WSET Celebratory Wine Review: 2007 Cayuse Cailloux Vineyard Syrah

6 02 2012

When people ask me what kind of wine I like, I'm going to pull out this pic.

Ever since I found out that I passed my WSET Advanced course last week, I’ve been wanting to break open something truly special to celebrate.  However, sickness intervened, so rather than crack a $100+ bottle and write stuff like “smells like nothing” and “my throat hurts” in a review, I decided to wait until the congestion clouds had cleared.  This weekend I pronounced myself fit to taste and rummaged through my cellar to find a suitable victory bottle, and as soon as I came to this one, I stopped thinking about any other.  However, it’s a bottle built for the long haul, so I was faced with the quandary that every wine lover about to pull the cork on an expensive bottle has had to face:  should I open the wine now so I can try it, or will I be undercutting its long-term potential by having it too early?  After getting some savvy advice from the amazingly-informed wine community on Twitter (thanks, @peterzachar and @nwtomlee!), I turned to Cayuse’s website for the final verdict.  On their FAQ page, there was a question that said:  “How soon can I open my wines?”  Cayuse’s answer?  “A Latin saying insists, ‘There are four reasons for drinking wine: the arrival of a friend; one’s present or future thirst; the excellence of the wine; or any other reason.'”  I opened the wine.

I picked the Cayuse because I thought it would be everything that I enjoy about red wine.  My favourite red grape is Syrah; my current top obsession for red wine regions is Washington State; I think it’s uncontroversial to say that Cayuse is Washington State’s predominant producer of Syrah.  The winery was created by a Frenchman, Christophe Baron, who was born into an ancestral lineage of winemaking in France’s Champagne region.  Instead of staying at home and taking over the family business, he travelled the world seeking out opportunities and experiences in wine.  He was ultimately going to purchase land and make wine in Oregon’s Willamette Valley, but one day in 1996 he was driving along a highway in southeast Washington State near Walla Walla when he passed by a plot of farmland covered with huge, round, softball-sized stones, exactly like the ones he remembered seeing in France’s Southern Rhone Valley (particularly in Chateauneuf-de-Pape, where the rocks, called galets, are the most distinctive part of the region’s soils).  On the spot, he made plans to buy the land and grow wine grapes on it.  That land turned into the Cailloux Vineyard (“cailloux” means “stones” in French), was planted with Syrah, and a decade later ended up in this bottle.  If that’s not a compelling back story, I don’t know what is.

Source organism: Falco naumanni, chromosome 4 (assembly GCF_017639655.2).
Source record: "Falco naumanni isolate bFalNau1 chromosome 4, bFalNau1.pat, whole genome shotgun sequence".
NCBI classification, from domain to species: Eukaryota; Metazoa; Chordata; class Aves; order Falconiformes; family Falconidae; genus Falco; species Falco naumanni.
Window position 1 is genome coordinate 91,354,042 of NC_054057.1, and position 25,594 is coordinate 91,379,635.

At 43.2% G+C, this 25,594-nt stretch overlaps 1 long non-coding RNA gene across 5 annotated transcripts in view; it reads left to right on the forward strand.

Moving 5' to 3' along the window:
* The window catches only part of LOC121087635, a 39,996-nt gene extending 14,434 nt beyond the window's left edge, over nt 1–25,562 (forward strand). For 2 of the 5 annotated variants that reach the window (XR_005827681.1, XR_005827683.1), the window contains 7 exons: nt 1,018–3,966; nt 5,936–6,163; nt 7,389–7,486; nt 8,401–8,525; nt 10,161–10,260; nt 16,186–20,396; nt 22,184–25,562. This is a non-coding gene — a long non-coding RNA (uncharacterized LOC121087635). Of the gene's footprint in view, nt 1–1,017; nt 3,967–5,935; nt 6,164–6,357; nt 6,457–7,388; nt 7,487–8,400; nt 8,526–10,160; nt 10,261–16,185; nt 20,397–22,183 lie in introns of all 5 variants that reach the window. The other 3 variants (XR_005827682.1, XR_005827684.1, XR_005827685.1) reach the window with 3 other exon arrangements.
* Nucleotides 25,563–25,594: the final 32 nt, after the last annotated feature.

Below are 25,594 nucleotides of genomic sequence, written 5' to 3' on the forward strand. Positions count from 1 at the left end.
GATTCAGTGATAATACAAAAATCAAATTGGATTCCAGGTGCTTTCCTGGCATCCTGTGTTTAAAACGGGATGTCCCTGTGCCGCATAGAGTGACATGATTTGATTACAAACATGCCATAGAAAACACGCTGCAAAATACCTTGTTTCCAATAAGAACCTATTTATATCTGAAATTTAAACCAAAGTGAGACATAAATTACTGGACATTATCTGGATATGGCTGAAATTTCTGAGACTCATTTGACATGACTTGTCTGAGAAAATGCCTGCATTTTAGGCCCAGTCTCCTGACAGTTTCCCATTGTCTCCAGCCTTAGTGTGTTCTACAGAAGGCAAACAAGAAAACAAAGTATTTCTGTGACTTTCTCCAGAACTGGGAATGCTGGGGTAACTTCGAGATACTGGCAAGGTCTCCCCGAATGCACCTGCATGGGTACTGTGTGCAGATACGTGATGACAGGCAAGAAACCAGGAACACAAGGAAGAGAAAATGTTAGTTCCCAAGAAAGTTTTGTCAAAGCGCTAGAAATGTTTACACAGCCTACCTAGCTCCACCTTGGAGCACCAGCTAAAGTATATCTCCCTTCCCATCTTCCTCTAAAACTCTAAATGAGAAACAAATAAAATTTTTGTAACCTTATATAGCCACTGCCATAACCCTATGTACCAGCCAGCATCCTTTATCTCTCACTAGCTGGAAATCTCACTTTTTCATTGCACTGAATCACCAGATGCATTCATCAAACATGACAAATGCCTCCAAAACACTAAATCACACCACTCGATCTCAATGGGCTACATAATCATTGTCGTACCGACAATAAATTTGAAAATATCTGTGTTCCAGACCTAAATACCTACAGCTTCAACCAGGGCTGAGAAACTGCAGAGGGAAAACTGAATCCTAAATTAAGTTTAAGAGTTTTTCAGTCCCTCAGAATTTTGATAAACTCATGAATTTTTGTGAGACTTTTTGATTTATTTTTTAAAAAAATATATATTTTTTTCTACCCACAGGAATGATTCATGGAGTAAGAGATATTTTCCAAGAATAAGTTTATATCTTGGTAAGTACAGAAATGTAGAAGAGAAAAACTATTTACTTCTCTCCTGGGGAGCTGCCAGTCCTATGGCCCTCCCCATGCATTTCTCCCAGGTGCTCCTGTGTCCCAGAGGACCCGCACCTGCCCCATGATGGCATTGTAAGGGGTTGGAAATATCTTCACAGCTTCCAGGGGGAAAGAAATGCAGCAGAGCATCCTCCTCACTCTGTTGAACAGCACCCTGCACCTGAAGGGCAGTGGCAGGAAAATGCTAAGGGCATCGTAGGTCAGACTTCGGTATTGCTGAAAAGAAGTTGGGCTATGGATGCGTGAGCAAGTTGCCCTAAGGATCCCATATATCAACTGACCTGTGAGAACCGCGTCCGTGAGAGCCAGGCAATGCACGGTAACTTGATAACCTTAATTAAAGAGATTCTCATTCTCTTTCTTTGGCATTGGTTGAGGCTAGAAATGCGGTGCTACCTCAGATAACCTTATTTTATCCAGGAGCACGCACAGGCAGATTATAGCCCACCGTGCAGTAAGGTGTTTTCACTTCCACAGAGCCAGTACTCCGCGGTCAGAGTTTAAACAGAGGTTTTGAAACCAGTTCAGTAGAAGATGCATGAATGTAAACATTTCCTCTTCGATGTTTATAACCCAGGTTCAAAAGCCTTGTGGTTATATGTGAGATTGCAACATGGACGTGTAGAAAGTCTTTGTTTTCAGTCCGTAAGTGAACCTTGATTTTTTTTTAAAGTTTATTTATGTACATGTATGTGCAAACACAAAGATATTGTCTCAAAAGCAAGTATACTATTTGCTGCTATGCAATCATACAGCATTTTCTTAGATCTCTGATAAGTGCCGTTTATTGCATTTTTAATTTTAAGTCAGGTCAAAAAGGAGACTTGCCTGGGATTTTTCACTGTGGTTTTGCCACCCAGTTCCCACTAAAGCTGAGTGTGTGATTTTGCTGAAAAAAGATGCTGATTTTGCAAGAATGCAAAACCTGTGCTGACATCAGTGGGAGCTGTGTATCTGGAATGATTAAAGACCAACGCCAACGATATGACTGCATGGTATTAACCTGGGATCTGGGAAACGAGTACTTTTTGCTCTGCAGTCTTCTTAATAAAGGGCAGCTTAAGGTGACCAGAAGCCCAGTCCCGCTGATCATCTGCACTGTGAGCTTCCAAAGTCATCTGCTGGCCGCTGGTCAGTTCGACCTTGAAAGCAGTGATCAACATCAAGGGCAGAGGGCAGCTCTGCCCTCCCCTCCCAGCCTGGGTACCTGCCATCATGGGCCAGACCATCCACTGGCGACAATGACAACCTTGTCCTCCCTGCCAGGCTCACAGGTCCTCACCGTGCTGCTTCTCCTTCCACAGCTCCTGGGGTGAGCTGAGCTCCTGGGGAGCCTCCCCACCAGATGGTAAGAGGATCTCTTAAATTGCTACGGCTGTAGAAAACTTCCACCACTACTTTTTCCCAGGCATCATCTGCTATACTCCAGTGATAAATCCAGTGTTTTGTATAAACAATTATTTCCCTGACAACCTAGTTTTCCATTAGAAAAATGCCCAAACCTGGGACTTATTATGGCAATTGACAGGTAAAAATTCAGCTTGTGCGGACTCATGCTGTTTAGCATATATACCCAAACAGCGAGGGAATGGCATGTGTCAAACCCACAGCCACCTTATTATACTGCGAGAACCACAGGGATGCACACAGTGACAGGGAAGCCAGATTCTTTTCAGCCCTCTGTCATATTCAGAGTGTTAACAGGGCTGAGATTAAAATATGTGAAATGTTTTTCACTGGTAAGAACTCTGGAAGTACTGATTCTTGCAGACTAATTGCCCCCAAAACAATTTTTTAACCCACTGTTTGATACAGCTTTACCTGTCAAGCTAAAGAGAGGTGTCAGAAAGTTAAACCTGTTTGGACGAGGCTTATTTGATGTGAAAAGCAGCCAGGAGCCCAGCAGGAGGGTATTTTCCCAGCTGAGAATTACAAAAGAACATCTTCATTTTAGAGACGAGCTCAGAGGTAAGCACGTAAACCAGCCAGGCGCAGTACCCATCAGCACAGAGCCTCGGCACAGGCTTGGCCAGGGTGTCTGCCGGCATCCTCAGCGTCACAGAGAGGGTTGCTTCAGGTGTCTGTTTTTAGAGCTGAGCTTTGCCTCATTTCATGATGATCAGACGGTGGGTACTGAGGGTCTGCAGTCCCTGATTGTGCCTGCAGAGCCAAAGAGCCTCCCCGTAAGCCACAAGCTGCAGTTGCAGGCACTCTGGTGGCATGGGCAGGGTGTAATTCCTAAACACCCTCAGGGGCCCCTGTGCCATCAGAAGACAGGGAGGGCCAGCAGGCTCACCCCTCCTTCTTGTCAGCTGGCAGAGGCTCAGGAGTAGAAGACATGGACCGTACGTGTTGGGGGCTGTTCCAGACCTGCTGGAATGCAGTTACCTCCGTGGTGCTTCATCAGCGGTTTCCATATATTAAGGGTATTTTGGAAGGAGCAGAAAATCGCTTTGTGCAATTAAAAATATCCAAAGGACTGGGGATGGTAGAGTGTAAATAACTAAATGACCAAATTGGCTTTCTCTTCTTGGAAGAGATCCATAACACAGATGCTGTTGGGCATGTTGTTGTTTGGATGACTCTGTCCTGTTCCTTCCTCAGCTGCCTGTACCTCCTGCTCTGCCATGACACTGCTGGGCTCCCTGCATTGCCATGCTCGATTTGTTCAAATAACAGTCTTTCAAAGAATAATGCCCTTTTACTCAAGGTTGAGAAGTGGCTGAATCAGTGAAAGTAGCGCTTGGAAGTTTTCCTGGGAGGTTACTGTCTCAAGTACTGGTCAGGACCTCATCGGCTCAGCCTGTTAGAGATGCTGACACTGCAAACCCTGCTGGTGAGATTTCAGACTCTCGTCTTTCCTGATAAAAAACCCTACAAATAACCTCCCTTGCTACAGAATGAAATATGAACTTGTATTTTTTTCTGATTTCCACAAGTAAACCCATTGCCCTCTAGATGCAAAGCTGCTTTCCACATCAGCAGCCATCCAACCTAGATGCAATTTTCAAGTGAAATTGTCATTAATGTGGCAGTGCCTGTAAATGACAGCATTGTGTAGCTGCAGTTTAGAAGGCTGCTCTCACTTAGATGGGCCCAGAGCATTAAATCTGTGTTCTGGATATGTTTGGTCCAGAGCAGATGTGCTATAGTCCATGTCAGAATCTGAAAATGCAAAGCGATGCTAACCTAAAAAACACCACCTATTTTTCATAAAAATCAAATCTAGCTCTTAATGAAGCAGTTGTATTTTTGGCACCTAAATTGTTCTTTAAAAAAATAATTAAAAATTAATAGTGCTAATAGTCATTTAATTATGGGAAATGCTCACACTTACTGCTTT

Why it's called the Cailloux Vineyard -- the rocks that started it all.

Since I first read about Washington State wine, I’ve wanted to try a bottle of Cayuse.  However, production is so limited and the wine so popular and acclaimed that each vintage’s allocation is almost entirely scooped up by members of the winery’s mailing list.  (I’ve been on the waiting list to get ONTO the mailing list for a year and a half.  No dice yet.)  I have seen a single bottle of Cayuse make it to Calgary’s retail shelves:  this one.  Since everything I’d read about it suggested that it was a wine built to last at least a couple decades, I decided to decant it ahead of dinner on Saturday night to let it open up, something I almost never do but that I thought might be necessary in this case.  At 11:00 a.m. on Saturday morning, I put 3/4 of the bottle into my decanter (OK, flower vase), saving the last quarter for Sunday.  What follows is my actual notes chronicling the next 48 hours.  Running wine diary, go!